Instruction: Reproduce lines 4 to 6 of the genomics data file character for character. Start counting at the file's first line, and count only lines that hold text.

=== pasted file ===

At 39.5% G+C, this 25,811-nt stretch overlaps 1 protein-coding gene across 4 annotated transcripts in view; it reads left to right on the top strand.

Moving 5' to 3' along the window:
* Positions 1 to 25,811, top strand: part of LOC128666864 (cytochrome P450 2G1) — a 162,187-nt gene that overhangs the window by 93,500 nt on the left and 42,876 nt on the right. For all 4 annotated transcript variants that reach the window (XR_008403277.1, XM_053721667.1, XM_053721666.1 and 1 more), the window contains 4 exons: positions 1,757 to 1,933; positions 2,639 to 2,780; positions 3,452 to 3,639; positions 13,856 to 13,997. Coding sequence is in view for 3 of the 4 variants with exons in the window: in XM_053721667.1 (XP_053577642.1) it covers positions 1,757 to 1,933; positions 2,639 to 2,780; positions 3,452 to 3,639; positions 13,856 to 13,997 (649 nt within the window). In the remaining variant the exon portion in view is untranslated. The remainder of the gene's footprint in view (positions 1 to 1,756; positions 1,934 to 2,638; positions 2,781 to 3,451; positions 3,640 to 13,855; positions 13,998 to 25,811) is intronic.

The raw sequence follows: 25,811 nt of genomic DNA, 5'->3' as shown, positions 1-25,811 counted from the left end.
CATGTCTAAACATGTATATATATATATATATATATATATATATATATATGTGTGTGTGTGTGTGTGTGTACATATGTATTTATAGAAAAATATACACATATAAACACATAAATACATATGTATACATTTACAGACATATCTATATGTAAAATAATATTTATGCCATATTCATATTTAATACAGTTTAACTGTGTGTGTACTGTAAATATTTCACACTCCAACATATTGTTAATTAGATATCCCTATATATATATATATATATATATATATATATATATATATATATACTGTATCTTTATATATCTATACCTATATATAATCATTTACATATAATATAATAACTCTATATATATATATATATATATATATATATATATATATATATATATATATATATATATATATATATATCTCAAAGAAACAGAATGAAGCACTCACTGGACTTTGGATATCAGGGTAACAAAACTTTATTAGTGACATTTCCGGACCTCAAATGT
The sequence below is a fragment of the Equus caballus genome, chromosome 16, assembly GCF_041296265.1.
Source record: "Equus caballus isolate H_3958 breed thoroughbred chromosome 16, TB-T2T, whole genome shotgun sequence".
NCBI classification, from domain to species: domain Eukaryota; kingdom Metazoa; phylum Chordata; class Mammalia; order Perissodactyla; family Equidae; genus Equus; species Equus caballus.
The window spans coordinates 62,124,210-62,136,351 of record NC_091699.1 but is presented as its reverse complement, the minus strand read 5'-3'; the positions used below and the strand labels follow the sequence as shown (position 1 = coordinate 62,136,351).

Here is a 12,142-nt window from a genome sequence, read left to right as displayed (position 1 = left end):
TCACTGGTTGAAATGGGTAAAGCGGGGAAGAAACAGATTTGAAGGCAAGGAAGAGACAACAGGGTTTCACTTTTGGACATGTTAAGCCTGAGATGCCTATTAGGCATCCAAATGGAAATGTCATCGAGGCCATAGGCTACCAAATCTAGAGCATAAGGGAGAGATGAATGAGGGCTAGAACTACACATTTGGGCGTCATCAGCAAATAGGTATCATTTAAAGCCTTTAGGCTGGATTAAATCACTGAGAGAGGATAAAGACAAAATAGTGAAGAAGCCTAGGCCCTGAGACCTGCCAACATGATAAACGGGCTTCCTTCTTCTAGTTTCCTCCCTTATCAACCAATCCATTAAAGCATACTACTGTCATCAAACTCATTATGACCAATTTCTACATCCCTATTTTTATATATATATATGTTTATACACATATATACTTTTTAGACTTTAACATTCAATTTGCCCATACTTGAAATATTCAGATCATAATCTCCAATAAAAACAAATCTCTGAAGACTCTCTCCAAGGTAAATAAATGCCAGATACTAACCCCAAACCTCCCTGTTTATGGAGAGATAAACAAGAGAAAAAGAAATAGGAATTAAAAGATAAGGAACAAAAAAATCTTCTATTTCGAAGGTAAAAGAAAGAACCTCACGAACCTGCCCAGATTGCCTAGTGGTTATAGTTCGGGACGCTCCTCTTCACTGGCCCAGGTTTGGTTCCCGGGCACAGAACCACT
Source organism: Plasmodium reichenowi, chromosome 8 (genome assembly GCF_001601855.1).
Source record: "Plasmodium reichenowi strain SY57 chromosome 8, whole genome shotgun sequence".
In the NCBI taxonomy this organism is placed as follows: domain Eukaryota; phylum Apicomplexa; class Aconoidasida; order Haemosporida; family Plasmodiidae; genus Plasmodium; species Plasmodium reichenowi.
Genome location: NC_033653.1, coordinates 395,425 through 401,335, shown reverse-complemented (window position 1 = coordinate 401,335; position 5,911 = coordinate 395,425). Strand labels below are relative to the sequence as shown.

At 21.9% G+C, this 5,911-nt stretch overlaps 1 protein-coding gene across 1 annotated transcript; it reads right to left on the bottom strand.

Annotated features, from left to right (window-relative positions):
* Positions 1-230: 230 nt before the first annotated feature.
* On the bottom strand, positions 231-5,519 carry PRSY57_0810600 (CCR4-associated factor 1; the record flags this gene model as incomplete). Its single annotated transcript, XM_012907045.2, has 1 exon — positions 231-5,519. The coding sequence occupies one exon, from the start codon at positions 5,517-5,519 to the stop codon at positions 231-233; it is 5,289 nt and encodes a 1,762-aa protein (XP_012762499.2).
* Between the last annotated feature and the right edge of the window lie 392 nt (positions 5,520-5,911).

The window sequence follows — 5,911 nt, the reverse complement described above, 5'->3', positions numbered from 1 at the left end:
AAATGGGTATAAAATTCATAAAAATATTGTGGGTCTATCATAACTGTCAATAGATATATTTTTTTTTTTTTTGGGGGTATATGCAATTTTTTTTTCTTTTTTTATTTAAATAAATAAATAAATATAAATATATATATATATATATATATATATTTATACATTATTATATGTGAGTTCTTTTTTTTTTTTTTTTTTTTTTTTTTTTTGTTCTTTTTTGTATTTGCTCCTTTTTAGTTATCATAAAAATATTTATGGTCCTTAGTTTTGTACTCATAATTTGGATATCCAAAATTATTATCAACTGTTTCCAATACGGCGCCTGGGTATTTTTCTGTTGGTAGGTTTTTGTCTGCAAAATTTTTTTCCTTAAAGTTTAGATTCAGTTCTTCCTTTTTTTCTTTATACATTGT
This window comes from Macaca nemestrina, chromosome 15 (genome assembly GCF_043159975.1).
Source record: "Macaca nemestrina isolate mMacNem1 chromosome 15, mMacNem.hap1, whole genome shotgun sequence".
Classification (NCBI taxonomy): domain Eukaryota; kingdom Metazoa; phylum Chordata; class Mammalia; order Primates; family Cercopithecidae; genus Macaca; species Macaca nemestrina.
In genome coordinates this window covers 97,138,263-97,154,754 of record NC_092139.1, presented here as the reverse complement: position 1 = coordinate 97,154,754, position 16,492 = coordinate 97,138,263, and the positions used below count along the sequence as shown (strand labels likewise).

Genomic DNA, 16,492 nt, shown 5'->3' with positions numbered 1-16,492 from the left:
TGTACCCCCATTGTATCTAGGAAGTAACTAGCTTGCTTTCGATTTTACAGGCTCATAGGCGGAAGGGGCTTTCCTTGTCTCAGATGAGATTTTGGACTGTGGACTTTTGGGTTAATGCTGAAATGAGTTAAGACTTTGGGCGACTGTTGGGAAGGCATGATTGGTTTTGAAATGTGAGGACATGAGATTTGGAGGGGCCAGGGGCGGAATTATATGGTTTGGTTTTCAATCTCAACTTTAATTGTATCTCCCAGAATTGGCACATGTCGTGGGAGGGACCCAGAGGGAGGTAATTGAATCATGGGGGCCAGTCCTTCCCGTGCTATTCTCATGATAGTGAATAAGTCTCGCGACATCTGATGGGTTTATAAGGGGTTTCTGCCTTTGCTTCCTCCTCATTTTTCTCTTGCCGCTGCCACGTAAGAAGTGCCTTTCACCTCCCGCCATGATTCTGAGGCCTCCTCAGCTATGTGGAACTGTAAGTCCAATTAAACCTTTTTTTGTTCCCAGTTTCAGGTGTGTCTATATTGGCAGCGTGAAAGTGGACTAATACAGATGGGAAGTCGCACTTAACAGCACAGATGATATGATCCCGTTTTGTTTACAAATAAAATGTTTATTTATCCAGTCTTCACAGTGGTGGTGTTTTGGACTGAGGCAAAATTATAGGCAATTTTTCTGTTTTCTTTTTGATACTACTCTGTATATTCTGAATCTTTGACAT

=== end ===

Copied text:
The raw sequence follows: 25,811 nt of genomic DNA, 5'->3' as shown, positions 1-25,811 counted from the left end.
CATGTCTAAACATGTATATATATATATATATATATATATATATATATATGTGTGTGTGTGTGTGTGTGTACATATGTATTTATAGAAAAATATACACATATAAACACATAAATACATATGTATACATTTACAGACATATCTATATGTAAAATAATATTTATGCCATATTCATATTTAATACAGTTTAACTGTGTGTGTACTGTAAATATTTCACACTCCAACATATTGTTAATTAGATATCCCTATATATATATATATATATATATATATATATATATATATATATACTGTATCTTTATATATCTATACCTATATATAATCATTTACATATAATATAATAACTCTATATATATATATATATATATATATATATATATATATATATATATATATATATATATATATATATATCTCAAAGAAACAGAATGAAGCACTCACTGGACTTTGGATATCAGGGTAACAAAACTTTATTAGTGACATTTCCGGACCTCAAATGT
The sequence below is a fragment of the Equus caballus genome, chromosome 16, assembly GCF_041296265.1.